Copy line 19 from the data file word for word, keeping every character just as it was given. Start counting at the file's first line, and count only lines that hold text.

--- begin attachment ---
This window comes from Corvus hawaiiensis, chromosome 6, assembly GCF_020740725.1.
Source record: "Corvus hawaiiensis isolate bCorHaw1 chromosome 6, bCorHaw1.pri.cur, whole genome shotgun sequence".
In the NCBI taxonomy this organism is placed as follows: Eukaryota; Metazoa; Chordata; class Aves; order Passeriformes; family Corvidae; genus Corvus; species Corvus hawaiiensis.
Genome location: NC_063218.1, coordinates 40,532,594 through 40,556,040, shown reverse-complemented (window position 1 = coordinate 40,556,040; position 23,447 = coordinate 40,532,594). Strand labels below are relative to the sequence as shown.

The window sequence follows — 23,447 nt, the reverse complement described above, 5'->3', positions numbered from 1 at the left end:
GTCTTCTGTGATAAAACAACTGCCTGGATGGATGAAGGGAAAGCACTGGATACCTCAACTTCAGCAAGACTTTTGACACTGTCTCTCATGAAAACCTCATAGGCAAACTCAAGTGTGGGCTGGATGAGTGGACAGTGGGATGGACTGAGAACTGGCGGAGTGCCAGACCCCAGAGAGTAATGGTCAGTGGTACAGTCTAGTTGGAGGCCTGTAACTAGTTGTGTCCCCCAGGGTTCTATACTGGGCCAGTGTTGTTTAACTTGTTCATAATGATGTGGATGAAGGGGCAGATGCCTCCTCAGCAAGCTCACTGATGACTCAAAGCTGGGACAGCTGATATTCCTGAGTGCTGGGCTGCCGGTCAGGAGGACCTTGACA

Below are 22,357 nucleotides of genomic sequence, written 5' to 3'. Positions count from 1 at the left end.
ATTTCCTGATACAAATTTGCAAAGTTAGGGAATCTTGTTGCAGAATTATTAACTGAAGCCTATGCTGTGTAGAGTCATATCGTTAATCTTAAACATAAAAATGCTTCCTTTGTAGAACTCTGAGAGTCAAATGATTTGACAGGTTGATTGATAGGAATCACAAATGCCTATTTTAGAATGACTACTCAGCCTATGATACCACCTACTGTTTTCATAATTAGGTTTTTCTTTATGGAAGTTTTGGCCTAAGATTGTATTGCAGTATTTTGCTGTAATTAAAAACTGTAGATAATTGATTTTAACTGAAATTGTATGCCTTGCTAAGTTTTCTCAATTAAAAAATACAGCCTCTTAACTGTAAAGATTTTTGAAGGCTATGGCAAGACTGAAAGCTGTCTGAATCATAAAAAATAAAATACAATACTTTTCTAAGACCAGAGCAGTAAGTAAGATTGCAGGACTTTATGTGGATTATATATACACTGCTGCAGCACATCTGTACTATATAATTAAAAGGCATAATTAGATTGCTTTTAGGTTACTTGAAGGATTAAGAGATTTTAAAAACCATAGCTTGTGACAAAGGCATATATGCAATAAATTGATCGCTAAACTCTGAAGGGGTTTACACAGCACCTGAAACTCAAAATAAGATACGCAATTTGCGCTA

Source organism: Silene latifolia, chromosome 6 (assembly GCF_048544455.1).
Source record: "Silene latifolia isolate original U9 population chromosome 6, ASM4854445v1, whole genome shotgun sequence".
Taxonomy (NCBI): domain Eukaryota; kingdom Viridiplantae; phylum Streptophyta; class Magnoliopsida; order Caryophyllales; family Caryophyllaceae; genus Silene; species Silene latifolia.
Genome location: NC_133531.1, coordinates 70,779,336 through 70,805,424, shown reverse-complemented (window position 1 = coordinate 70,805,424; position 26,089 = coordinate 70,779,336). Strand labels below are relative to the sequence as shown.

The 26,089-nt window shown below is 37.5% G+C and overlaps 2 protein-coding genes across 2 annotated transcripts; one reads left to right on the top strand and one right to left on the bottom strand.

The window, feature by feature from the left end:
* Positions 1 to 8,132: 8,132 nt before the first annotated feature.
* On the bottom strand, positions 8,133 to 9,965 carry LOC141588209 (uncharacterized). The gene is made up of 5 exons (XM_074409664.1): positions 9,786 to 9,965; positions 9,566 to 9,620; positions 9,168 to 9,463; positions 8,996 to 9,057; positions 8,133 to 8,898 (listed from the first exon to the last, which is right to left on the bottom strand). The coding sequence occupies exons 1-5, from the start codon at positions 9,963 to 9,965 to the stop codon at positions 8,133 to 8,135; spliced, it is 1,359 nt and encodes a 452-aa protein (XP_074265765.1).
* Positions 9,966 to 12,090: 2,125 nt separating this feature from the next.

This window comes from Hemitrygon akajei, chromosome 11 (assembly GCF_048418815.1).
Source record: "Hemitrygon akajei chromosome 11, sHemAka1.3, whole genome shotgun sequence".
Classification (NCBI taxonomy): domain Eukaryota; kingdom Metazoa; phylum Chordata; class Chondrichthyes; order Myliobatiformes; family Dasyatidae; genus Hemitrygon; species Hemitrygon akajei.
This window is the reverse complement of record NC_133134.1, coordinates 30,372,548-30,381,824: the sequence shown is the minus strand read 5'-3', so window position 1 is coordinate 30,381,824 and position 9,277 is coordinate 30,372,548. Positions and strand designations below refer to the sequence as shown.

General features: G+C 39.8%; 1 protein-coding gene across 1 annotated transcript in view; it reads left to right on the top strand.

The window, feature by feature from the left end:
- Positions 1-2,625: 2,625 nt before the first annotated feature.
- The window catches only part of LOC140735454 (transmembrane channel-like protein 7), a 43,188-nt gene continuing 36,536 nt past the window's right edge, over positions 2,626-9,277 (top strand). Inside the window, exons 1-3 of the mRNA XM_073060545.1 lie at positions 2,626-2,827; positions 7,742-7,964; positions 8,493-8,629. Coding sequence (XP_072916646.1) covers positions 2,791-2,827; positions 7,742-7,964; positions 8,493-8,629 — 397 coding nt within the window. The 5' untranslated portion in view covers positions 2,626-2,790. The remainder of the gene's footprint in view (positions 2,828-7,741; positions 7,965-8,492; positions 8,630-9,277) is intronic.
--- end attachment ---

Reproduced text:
Source record: "Hemitrygon akajei chromosome 11, sHemAka1.3, whole genome shotgun sequence".